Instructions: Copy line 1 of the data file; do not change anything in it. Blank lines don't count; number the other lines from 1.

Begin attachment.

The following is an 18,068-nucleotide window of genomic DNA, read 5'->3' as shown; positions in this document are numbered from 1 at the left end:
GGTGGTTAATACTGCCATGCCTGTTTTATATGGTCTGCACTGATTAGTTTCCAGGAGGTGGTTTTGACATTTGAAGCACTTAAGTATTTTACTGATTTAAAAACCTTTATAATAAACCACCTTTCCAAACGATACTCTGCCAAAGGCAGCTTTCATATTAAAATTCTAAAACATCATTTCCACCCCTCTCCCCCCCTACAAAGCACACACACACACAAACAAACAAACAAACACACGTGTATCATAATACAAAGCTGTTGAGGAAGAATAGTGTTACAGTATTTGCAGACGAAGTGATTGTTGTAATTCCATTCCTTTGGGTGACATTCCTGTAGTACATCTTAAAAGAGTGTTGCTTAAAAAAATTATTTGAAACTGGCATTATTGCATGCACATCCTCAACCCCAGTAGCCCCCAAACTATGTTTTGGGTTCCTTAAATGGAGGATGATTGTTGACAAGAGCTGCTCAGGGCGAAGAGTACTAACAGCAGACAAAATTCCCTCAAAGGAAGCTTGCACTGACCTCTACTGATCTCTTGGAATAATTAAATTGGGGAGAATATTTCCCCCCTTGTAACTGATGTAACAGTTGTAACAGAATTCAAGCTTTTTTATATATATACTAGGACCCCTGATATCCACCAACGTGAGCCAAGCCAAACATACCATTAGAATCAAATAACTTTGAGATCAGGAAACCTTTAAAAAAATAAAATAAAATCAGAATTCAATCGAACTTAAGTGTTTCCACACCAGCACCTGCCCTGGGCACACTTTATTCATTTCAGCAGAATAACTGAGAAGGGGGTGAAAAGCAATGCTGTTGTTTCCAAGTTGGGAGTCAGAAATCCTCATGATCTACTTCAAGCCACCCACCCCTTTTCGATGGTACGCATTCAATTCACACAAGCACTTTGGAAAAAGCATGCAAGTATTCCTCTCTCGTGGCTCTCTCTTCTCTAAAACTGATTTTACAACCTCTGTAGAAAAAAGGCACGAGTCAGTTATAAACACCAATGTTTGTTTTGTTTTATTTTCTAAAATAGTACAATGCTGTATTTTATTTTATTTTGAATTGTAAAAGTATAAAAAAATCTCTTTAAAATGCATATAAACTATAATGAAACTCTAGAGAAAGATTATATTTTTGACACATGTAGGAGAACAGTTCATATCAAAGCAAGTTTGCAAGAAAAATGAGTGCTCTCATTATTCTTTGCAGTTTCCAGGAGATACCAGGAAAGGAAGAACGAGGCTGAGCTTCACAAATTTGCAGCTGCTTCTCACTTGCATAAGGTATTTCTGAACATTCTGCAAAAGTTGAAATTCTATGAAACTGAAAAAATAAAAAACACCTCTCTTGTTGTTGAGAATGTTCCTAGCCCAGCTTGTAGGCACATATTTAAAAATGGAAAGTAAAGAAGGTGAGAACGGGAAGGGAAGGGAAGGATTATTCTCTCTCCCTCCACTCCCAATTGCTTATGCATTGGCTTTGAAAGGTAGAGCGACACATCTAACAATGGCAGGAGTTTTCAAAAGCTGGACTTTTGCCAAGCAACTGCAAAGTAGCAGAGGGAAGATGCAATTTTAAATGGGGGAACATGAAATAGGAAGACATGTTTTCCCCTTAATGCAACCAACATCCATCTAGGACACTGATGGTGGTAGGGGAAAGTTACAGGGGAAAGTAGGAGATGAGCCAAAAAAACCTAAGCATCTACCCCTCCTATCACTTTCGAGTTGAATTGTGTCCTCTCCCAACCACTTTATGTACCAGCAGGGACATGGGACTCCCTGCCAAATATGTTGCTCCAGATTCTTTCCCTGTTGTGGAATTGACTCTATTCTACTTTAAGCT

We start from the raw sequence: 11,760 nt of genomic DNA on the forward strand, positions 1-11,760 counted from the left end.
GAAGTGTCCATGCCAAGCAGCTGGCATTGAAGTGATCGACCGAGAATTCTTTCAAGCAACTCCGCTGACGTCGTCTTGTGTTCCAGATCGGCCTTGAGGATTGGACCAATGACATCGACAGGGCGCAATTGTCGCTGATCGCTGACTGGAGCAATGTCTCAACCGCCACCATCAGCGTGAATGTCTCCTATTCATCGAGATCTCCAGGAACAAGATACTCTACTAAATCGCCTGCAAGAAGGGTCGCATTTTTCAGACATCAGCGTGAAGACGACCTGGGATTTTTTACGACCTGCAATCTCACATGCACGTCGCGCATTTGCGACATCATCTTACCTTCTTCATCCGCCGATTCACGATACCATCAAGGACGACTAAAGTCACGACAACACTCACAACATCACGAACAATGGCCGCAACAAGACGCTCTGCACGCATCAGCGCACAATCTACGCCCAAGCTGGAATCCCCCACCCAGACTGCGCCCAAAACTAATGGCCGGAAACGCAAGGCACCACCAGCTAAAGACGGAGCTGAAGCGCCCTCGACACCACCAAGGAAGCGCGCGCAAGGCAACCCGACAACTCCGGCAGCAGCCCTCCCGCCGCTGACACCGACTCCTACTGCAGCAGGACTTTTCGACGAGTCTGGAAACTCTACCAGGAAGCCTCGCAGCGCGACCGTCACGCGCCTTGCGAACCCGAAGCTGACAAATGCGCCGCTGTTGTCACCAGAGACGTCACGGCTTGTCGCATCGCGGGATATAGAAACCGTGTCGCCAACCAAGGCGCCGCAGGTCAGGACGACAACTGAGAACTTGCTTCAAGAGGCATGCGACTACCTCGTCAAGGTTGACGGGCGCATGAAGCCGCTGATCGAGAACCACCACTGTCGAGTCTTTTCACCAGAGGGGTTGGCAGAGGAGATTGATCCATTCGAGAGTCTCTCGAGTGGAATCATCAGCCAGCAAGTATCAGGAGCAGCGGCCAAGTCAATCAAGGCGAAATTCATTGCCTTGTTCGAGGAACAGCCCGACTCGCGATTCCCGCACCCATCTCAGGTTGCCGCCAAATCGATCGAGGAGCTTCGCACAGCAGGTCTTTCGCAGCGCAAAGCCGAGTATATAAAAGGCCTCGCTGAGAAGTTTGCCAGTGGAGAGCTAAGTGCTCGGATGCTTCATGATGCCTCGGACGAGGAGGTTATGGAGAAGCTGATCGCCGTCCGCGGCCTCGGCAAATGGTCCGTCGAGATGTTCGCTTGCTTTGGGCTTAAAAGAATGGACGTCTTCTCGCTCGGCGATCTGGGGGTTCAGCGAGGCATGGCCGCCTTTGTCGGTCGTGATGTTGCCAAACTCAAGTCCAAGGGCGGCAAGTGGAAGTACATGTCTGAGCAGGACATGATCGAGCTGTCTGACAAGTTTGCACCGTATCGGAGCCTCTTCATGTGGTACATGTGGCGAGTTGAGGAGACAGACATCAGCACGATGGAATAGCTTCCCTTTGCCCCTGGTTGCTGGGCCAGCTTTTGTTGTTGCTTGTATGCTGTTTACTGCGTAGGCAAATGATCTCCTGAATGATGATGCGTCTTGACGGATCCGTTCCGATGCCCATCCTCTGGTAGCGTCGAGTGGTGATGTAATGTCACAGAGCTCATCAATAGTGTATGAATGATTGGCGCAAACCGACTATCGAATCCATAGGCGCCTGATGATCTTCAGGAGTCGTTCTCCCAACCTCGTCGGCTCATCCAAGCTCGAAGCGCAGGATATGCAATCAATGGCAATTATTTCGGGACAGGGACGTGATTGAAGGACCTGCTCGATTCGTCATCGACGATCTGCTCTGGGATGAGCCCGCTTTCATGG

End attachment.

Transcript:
The following is an 18,068-nucleotide window of genomic DNA, read 5'->3' as shown; positions in this document are numbered from 1 at the left end: